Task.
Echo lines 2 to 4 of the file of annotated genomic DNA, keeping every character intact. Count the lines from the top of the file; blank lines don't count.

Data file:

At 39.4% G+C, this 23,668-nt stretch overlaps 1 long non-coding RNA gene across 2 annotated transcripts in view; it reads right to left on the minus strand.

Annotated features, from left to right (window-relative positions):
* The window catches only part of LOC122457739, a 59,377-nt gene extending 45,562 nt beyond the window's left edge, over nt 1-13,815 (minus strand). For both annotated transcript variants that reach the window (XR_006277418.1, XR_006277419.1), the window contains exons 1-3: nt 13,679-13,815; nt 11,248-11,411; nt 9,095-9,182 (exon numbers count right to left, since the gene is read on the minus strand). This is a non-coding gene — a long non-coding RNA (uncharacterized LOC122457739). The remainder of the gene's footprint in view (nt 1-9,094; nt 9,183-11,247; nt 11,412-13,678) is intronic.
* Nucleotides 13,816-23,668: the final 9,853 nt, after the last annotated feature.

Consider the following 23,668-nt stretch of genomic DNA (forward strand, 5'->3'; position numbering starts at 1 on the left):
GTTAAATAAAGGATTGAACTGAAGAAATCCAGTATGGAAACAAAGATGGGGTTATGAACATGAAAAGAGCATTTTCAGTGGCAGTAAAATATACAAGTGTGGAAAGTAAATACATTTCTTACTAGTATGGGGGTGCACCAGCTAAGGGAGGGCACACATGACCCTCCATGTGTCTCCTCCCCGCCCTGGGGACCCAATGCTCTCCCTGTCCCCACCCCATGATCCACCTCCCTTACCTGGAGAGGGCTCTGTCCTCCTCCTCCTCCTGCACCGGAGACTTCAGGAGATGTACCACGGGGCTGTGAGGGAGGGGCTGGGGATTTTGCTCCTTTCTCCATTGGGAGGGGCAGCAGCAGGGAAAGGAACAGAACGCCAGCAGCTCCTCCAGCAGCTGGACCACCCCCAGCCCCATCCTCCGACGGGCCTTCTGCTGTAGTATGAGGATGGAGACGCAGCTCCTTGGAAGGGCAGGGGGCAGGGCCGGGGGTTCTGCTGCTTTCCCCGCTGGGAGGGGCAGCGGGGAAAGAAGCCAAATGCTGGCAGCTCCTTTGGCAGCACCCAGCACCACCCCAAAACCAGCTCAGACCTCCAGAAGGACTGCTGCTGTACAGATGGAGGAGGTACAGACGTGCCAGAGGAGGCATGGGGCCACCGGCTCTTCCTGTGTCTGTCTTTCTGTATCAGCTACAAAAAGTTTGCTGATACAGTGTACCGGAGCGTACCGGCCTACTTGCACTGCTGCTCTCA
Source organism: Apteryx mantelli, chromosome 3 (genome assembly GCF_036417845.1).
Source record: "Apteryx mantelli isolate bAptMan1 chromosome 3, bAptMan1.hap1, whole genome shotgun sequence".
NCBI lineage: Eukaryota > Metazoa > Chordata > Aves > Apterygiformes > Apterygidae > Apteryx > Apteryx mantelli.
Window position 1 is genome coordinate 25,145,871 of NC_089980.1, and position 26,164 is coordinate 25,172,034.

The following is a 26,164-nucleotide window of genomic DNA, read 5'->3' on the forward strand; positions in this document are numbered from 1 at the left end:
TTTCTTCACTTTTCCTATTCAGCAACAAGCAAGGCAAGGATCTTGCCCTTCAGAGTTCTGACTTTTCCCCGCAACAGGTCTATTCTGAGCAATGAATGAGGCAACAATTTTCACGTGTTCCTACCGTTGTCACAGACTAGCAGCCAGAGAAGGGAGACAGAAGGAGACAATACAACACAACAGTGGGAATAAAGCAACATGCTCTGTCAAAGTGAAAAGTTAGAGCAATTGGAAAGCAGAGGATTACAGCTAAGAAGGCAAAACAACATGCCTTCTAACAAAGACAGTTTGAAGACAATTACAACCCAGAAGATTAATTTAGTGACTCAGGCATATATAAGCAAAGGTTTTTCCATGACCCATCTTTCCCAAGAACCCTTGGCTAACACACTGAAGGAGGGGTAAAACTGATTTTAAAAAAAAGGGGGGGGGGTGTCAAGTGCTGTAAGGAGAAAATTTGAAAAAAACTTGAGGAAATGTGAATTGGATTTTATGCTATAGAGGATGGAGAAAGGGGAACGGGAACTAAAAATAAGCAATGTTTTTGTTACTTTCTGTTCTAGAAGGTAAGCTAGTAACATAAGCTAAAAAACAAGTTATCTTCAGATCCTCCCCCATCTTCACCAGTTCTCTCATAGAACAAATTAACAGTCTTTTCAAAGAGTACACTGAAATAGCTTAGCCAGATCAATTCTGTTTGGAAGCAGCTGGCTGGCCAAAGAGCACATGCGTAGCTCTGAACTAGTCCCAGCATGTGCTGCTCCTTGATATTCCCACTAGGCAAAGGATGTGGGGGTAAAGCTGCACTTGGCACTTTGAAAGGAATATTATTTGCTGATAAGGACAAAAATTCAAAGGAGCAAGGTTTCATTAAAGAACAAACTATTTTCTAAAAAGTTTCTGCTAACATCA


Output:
Annotated features, from left to right (window-relative positions):
* The window catches only part of LOC122457739, a 59,377-nt gene extending 45,562 nt beyond the window's left edge, over nt 1-13,815 (minus strand). For both annotated transcript variants that reach the window (XR_006277418.1, XR_006277419.1), the window contains exons 1-3: nt 13,679-13,815; nt 11,248-11,411; nt 9,095-9,182 (exon numbers count right to left, since the gene is read on the minus strand). This is a non-coding gene — a long non-coding RNA (uncharacterized LOC122457739). The remainder of the gene's footprint in view (nt 1-9,094; nt 9,183-11,247; nt 11,412-13,678) is intronic.
* Nucleotides 13,816-23,668: the final 9,853 nt, after the last annotated feature.